I ... entered the poem of life, whose purpose is ... simply to witness the beauties of the world,
to discover the many forms that love can take. (Barabara Blackman in 'Glass After Glass')

This blog is not, 'Here are my very best poems'. It's for work in progress, subject to revision.
Posts may be updated without notice at any time. Completed work appears in my books.

30 November 2012

Full moon tonight: November 2012 haiku



'Don't turn me into a frog!'
Of course not —
he's already a toad.

11/11/12



a movie about love
fiction
the only place I look for it

15/11/12



full moon tonight I pray there won't be storms

28/11/12


27 November 2012

Across the Morning


Across the morning of another day
she walked in silence, not because of thought
but so that she could hear the birds at play
and for a time unlearn what she'd been taught.

'Duty can go to hell,' she said 
inside her mind. 'Responsibility
be damned. Those birds know
what matters: to fly and sing.'

A moment only. Common sense resumes.
The deeper self, the rebel self — will she
in hiding grow to wake and re-emerge
across the morning of another day?


Form: Dorsimbra
Description: This form was created by people associated with Sol’s Magazine. 
The form is a set of three quatrains:
A Sicilian quatrain (four lines iambic pentameter rhymed abab),
A quatrain of “short and snappy” free verse, and
A quatrain of blank verse (unrhymed iambic pentameter).
The twelfth line is the same as the first.
Attributed to: Eve Braden, Frieda Dorris and Robert Simonton

Submitted for dVerse OpenLinkNight #72

25 November 2012

Towards Dusk


Day moves towards dusk.
The wind surges up
with a sound like waves.
It's good to remember you
not as you were in recent days 
but earlier, younger, full
of energy surges like that
and passionate joy.

I don't remember 
who I was then
but I do remember you
and my blood surges up like waves
like the rushing of wind in the trees,
as I move towards dusk but slowly;
still here although alone,
still sensual, still engaged.

Submitted for Poets United's Poetry Pantry #132

Time Goes By


They herd even more now
(their nature)
coming wherever I am
to lie near.
They are mostly silent,
seldom purr.

It's ten weeks since he died;
thirteen
since they saw him here—
more than twice
that time I spent away,
which seemed long.

I think they start to know
for certain 
that he will never come
back to us —
back here, back home ... slowly
losing hope.


Submitted for Poets United's Poetry Pantry #128

17 November 2012

Fibonacci Experiments


Family

He 
phones 
tonight,
my birthday;
we talk a long time.
He's my friend as well as my son.
(His father is dead and his brother is lost to us.)


We 
talk 
tablets,
mobile phones —
and his new girlfriend.
At Easter they'll come to visit.
(Small core of family left, we're glad of each other.)


Wet City

My 
love's
drowning:
Venice is
flooded and under
water — that city of water —
of sparkling, of singing water.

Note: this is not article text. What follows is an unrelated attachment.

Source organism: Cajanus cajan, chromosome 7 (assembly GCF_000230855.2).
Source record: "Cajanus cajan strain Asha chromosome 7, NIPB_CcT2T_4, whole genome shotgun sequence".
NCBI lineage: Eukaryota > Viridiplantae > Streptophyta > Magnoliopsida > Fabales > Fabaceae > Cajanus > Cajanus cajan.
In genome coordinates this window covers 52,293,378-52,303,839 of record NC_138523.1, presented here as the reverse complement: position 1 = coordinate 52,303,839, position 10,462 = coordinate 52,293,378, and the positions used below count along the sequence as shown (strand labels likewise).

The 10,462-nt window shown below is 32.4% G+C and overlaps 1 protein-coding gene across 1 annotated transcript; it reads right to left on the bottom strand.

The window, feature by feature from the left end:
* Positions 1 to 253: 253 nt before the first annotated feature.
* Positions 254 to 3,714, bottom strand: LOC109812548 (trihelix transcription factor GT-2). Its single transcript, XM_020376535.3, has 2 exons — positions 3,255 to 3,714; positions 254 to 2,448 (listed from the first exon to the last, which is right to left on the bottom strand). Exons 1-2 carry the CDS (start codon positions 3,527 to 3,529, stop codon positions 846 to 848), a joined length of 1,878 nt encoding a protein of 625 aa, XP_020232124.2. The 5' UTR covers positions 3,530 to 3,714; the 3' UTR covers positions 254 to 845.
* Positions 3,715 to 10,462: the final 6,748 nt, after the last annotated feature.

Now too much water
washes her:
Venice
my
love.


Continuing

We entered the dark of the moon.
Roses were growing
unseen but
their scent
waft-
ed

fill-
ing
the night
with silent
messages of life
continuing to spend itself.



Fibonacci poems (aka fibs) are syllabic, based on the fibonacci numerical sequence in which each number is added to the preceding to make the next. Zero is understood at the beginning, so the syllables then go: 

(1=0=) 1
(1+1=) 2
(1+2=) 3
(2+3=) 5
(3+5=) 8
(5+8=) 13

Theoretically one could keep going, but in a poem that would get more and more unwieldy. It's usual to stop at 8, but not uncommon to continue to 13. And then, as you see, one can vary the form by doubling, reversing, etc.

Submitted for Poets United's Poetry Pantry #124




14 November 2012

Just Underneath the Day-to-Day


Just underneath the day-to-day
is the sob that takes me unawares,
rushes upon me from nowhere,
takes me over. I never knew 
my mouth could stretch so wide —
a perfect O.

November PAD Chapbook Challenge 2012, Day 4. Prompt: 'Just Beneath —' and fill in the blank. (I remembered it as 'underneath', which I prefer for this poem).

5 November 2012

If He Was Here


1

If he was here
a bleak day like this
would be for snuggling.

If he was here
what's for dinner
would matter.

If he was here
he'd have some great idea
for me to implement.

If he was here
I'd be constantly
doing washing.

If he was here
there would be
kissing.



2

If he was here
the cats 
wouldn't cry in their sleep.

If he was here
I'd never have known
cats could cry in their sleep.

If he was here
I'd be hiding matches and lighters
just in case.

If he was here
I'd be watching every minute
for random falls and spills.

If he was here
I wouldn't be learning to say
'my' instead of 'our'.


3

If he was here
I'd never sneeze
without a 'Bless you!'

If he was here
I'd keep my tears at his pain
for shedding later.

If he was here 
we'd greet the full moon 
together.


4

If he was here
the words, 'I love you'
would not feel stark.


Submitted for Poetry Pantry #122 at Poets United